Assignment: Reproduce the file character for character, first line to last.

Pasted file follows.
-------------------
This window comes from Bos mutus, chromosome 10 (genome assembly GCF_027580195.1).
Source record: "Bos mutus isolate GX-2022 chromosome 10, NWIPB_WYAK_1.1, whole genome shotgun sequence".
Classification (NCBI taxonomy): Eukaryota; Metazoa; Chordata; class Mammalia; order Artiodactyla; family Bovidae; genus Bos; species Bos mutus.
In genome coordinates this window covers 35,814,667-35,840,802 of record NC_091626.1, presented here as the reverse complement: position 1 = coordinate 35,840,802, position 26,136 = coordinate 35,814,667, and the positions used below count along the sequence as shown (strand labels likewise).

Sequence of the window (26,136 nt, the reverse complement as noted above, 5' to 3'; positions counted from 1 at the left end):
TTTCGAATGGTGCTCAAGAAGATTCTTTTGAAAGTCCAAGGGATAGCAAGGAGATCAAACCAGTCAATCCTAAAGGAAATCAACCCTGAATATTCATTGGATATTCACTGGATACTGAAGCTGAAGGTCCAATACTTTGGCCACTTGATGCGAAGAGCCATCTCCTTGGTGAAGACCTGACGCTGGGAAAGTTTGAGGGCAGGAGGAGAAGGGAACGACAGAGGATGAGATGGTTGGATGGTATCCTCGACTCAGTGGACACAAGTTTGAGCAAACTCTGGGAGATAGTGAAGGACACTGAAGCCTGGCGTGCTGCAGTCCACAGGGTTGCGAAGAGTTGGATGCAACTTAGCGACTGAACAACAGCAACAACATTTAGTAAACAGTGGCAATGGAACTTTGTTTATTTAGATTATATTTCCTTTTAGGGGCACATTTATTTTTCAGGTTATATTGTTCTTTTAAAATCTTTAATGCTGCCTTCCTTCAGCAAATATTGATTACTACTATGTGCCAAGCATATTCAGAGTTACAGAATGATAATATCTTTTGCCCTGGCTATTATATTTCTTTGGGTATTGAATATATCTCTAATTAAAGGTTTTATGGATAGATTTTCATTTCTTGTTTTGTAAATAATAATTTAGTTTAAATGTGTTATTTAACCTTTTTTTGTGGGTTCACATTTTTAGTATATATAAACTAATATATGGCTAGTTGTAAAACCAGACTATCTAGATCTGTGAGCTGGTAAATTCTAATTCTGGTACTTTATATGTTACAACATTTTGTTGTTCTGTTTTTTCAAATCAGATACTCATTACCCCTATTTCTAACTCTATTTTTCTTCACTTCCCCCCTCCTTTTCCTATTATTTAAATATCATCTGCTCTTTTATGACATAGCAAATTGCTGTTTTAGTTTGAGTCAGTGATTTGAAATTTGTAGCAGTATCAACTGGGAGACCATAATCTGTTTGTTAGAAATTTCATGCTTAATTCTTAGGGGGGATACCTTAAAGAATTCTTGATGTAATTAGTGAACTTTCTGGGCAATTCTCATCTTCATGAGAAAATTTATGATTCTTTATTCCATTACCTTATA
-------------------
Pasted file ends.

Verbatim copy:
This window comes from Bos mutus, chromosome 10 (genome assembly GCF_027580195.1).
Source record: "Bos mutus isolate GX-2022 chromosome 10, NWIPB_WYAK_1.1, whole genome shotgun sequence".
Classification (NCBI taxonomy): Eukaryota; Metazoa; Chordata; class Mammalia; order Artiodactyla; family Bovidae; genus Bos; species Bos mutus.
In genome coordinates this window covers 35,814,667-35,840,802 of record NC_091626.1, presented here as the reverse complement: position 1 = coordinate 35,840,802, position 26,136 = coordinate 35,814,667, and the positions used below count along the sequence as shown (strand labels likewise).

Sequence of the window (26,136 nt, the reverse complement as noted above, 5' to 3'; positions counted from 1 at the left end):
TTTCGAATGGTGCTCAAGAAGATTCTTTTGAAAGTCCAAGGGATAGCAAGGAGATCAAACCAGTCAATCCTAAAGGAAATCAACCCTGAATATTCATTGGATATTCACTGGATACTGAAGCTGAAGGTCCAATACTTTGGCCACTTGATGCGAAGAGCCATCTCCTTGGTGAAGACCTGACGCTGGGAAAGTTTGAGGGCAGGAGGAGAAGGGAACGACAGAGGATGAGATGGTTGGATGGTATCCTCGACTCAGTGGACACAAGTTTGAGCAAACTCTGGGAGATAGTGAAGGACACTGAAGCCTGGCGTGCTGCAGTCCACAGGGTTGCGAAGAGTTGGATGCAACTTAGCGACTGAACAACAGCAACAACATTTAGTAAACAGTGGCAATGGAACTTTGTTTATTTAGATTATATTTCCTTTTAGGGGCACATTTATTTTTCAGGTTATATTGTTCTTTTAAAATCTTTAATGCTGCCTTCCTTCAGCAAATATTGATTACTACTATGTGCCAAGCATATTCAGAGTTACAGAATGATAATATCTTTTGCCCTGGCTATTATATTTCTTTGGGTATTGAATATATCTCTAATTAAAGGTTTTATGGATAGATTTTCATTTCTTGTTTTGTAAATAATAATTTAGTTTAAATGTGTTATTTAACCTTTTTTTGTGGGTTCACATTTTTAGTATATATAAACTAATATATGGCTAGTTGTAAAACCAGACTATCTAGATCTGTGAGCTGGTAAATTCTAATTCTGGTACTTTATATGTTACAACATTTTGTTGTTCTGTTTTTTCAAATCAGATACTCATTACCCCTATTTCTAACTCTATTTTTCTTCACTTCCCCCCTCCTTTTCCTATTATTTAAATATCATCTGCTCTTTTATGACATAGCAAATTGCTGTTTTAGTTTGAGTCAGTGATTTGAAATTTGTAGCAGTATCAACTGGGAGACCATAATCTGTTTGTTAGAAATTTCATGCTTAATTCTTAGGGGGGATACCTTAAAGAATTCTTGATGTAATTAGTGAACTTTCTGGGCAATTCTCATCTTCATGAGAAAATTTATGATTCTTTATTCCATTACCTTATA